Commuter couples aren’t the only ones who fact the “intermittent husband and wife syndrome.” Military, diplomatic, truck driver, and oil rig wives, to name only a few, have all reported that they feel more relaxed when their husbands are away once they have become accustomed to getting along on their own. Adjusting to widowhood or divorce has received a great deal of attention from psychiatrists, but adjusting to a returning husband or more recently a returning wife is just now beginning to be investigated.
Symptoms include weeping, headaches, alcoholism, sexual promiscuity… early psychiatrist studies classified these as neurotic responses (34)
– Identity Syndrome: internally generated conflicts about whether one is a ‘good’ husband/wife/person…(35) arising ‘from cultural ideas of work and family as intrinsically masculine and feminine’ (36)
Lacking a new model, the exotic two-city family compares itself with “real’ marriage (people live together)… there is limit beyond which experimentation seems unable to go without damaging the male or female sense of self-esteem (36)
– The Motivational Syndrome: Why am I doing it?
→ alone at the top syndrome: both partners need a “wife” (41)
Married singles are expected to be promiscuous, and because of this expectation they are frequently subjected to sexual harassment. Peers, friends, co-workers, an employers look at the partners in commuter marriages as footloose, fancy free, and ready-to-play. They assume that the commuter is “separated” or getting a divorce, that no serious relationship exists simply because the couple is not living together as convention requires. Married singles are seen at best as “available” and at worst as rakes and wantons (46)
Most of the commuter couples tend to rule out sexual jealousy because such doubts are too much to cope with in a busy two-city marriage. They feel that extramarital relations are likely to cause serious strains on their present relationships. Sexual permissiveness is not a natural outgrowth of untraditional marriage (47)
Researchers insist that commuters do not have any more affairs than stay-at-home couples. So much concentration is poured into work and marriage that there is little energy left over for it. Obviously, women who were once upon a time limited to the milkman or the golf instructor now have the same opportunities for misbehavior as the men have had all along, but fatigue can put restrictions on extramarital affairs (49)
Dual-residence relationships don’t have more sex but the people involved enjoy sex more. Couples are generally highly monogamous and devoted to their sexual partners… Social problems, obstacles to privacy, and financial difficulties of commuter marriage at the lower income levels can diminish the “honeymoon” aspects. However, the couples who can use their imaginations in detailed planning of their “prime time” together have an advantage regardless of income level. It is really the care taken in shared time that is the important factor, and commuters seem to take more care because time is so precious (60)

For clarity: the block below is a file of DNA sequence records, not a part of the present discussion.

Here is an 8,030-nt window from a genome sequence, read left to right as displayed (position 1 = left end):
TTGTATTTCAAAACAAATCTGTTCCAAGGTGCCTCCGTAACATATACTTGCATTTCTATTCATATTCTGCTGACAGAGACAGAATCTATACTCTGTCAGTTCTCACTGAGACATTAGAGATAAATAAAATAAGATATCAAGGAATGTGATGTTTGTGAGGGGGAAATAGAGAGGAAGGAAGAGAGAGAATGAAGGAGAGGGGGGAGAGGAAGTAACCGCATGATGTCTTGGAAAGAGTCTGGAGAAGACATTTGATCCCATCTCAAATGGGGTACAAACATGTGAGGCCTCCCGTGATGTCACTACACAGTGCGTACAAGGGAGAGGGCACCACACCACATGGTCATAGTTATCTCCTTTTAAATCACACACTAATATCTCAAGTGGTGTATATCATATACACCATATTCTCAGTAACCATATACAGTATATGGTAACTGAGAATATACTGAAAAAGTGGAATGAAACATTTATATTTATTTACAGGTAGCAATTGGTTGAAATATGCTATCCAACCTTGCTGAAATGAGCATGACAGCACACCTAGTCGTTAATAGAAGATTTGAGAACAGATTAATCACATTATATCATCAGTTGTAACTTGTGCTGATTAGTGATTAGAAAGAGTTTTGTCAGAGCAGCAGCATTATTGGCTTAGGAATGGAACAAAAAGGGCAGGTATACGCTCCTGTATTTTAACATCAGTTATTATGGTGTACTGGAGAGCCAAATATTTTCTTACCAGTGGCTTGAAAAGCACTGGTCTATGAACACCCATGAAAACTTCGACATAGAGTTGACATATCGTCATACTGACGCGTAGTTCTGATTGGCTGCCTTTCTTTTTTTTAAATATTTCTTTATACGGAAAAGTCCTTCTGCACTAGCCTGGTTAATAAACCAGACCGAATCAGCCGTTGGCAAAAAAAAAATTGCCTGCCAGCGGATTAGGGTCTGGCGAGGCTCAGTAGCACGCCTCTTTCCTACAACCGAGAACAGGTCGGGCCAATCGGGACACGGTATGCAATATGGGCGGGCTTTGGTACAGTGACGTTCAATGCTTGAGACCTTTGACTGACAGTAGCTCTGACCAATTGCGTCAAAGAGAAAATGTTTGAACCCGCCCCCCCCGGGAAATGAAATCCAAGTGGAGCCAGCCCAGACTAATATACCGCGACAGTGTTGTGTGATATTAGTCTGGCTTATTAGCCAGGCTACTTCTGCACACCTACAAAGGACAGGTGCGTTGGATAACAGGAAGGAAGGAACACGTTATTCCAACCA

The two-city marriage breaks a rigid moral commitment to the traditional family. Because this new social structure demonstrates that the major concern in our culture is not the family, nor intimacy, but work, it breaks very powerful taboos (63)
Couples who live together, apart, resort to the strategy of insisting that they are “only doing this temporarily” (77)
The required behaviour, at least for the moment, is that a couple live together. If you can’t do that because of a career considerations, you must at the very least say that you would like to do it. That is the ideal (77)
Commuter couples have almost no time for mutual friends, but their support system can more easily develop through encouraging separate circles of friends in the two locations where they live (84)
Overall, commuting couples report fewer social contacts because of their ambiguous social status, but they seem to be only slightly disturbed by this… “we each have a few devoted friends in our separate cities. That and our relationship is enough” (85)
It is estimated that half of the commuter marriages are in the academic world where work schedules are flexible and jobs are very scarce. But the number is growing in business, politics, journalism, publishing, and show business (166)
Couples who live together full time frequently seek leisure activities with outsiders – as a type of release from overdoses of intimacy in a marriage. Commuters, on the other hand, continue their leisure activities together (168)
Solitude in itself doesn’t produce loneliness, it comes when expectations fail (170)